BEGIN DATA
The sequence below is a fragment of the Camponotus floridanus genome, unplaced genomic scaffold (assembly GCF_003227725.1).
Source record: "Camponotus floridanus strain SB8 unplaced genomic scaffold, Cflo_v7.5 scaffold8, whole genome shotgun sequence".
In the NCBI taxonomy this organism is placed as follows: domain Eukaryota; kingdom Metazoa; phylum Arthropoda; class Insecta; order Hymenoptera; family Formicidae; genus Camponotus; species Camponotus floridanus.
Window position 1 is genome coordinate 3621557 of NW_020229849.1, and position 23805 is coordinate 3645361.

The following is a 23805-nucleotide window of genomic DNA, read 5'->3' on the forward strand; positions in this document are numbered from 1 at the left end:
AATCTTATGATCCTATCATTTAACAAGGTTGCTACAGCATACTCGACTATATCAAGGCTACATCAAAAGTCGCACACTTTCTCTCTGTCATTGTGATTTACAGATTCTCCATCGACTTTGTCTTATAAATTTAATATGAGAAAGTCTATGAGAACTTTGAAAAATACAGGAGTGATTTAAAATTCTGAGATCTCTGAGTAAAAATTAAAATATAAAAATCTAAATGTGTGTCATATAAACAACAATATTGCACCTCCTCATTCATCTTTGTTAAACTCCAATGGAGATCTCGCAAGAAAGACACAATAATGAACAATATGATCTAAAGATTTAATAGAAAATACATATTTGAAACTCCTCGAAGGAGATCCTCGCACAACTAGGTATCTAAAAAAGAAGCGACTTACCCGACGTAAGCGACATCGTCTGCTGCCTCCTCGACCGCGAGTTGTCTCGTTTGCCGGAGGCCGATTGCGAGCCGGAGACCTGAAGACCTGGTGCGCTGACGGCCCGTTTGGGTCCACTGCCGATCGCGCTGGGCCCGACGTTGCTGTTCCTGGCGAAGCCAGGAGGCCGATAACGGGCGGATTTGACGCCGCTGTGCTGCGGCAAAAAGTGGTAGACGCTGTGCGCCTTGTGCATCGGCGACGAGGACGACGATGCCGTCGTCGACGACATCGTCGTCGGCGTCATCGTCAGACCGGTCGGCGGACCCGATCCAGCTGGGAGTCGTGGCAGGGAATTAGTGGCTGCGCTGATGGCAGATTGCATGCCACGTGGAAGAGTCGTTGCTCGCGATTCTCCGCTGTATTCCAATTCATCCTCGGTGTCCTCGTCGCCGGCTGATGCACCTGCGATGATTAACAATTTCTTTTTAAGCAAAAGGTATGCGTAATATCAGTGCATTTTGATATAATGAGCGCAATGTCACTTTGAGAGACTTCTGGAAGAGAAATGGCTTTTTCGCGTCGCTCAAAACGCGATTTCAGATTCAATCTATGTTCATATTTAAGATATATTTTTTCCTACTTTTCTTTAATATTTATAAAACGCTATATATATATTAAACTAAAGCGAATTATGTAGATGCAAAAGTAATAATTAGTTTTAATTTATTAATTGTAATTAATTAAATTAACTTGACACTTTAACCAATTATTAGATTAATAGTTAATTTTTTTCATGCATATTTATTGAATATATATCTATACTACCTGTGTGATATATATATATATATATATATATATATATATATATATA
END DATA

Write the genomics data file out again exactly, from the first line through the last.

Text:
The sequence below is a fragment of the Camponotus floridanus genome, unplaced genomic scaffold (assembly GCF_003227725.1).
Source record: "Camponotus floridanus strain SB8 unplaced genomic scaffold, Cflo_v7.5 scaffold8, whole genome shotgun sequence".
In the NCBI taxonomy this organism is placed as follows: domain Eukaryota; kingdom Metazoa; phylum Arthropoda; class Insecta; order Hymenoptera; family Formicidae; genus Camponotus; species Camponotus floridanus.
Window position 1 is genome coordinate 3621557 of NW_020229849.1, and position 23805 is coordinate 3645361.

The following is a 23805-nucleotide window of genomic DNA, read 5'->3' on the forward strand; positions in this document are numbered from 1 at the left end:
AATCTTATGATCCTATCATTTAACAAGGTTGCTACAGCATACTCGACTATATCAAGGCTACATCAAAAGTCGCACACTTTCTCTCTGTCATTGTGATTTACAGATTCTCCATCGACTTTGTCTTATAAATTTAATATGAGAAAGTCTATGAGAACTTTGAAAAATACAGGAGTGATTTAAAATTCTGAGATCTCTGAGTAAAAATTAAAATATAAAAATCTAAATGTGTGTCATATAAACAACAATATTGCACCTCCTCATTCATCTTTGTTAAACTCCAATGGAGATCTCGCAAGAAAGACACAATAATGAACAATATGATCTAAAGATTTAATAGAAAATACATATTTGAAACTCCTCGAAGGAGATCCTCGCACAACTAGGTATCTAAAAAAGAAGCGACTTACCCGACGTAAGCGACATCGTCTGCTGCCTCCTCGACCGCGAGTTGTCTCGTTTGCCGGAGGCCGATTGCGAGCCGGAGACCTGAAGACCTGGTGCGCTGACGGCCCGTTTGGGTCCACTGCCGATCGCGCTGGGCCCGACGTTGCTGTTCCTGGCGAAGCCAGGAGGCCGATAACGGGCGGATTTGACGCCGCTGTGCTGCGGCAAAAAGTGGTAGACGCTGTGCGCCTTGTGCATCGGCGACGAGGACGACGATGCCGTCGTCGACGACATCGTCGTCGGCGTCATCGTCAGACCGGTCGGCGGACCCGATCCAGCTGGGAGTCGTGGCAGGGAATTAGTGGCTGCGCTGATGGCAGATTGCATGCCACGTGGAAGAGTCGTTGCTCGCGATTCTCCGCTGTATTCCAATTCATCCTCGGTGTCCTCGTCGCCGGCTGATGCACCTGCGATGATTAACAATTTCTTTTTAAGCAAAAGGTATGCGTAATATCAGTGCATTTTGATATAATGAGCGCAATGTCACTTTGAGAGACTTCTGGAAGAGAAATGGCTTTTTCGCGTCGCTCAAAACGCGATTTCAGATTCAATCTATGTTCATATTTAAGATATATTTTTTCCTACTTTTCTTTAATATTTATAAAACGCTATATATATATTAAACTAAAGCGAATTATGTAGATGCAAAAGTAATAATTAGTTTTAATTTATTAATTGTAATTAATTAAATTAACTTGACACTTTAACCAATTATTAGATTAATAGTTAATTTTTTTCATGCATATTTATTGAATATATATCTATACTACCTGTGTGATATATATATATATATATATATATATATATATATATATA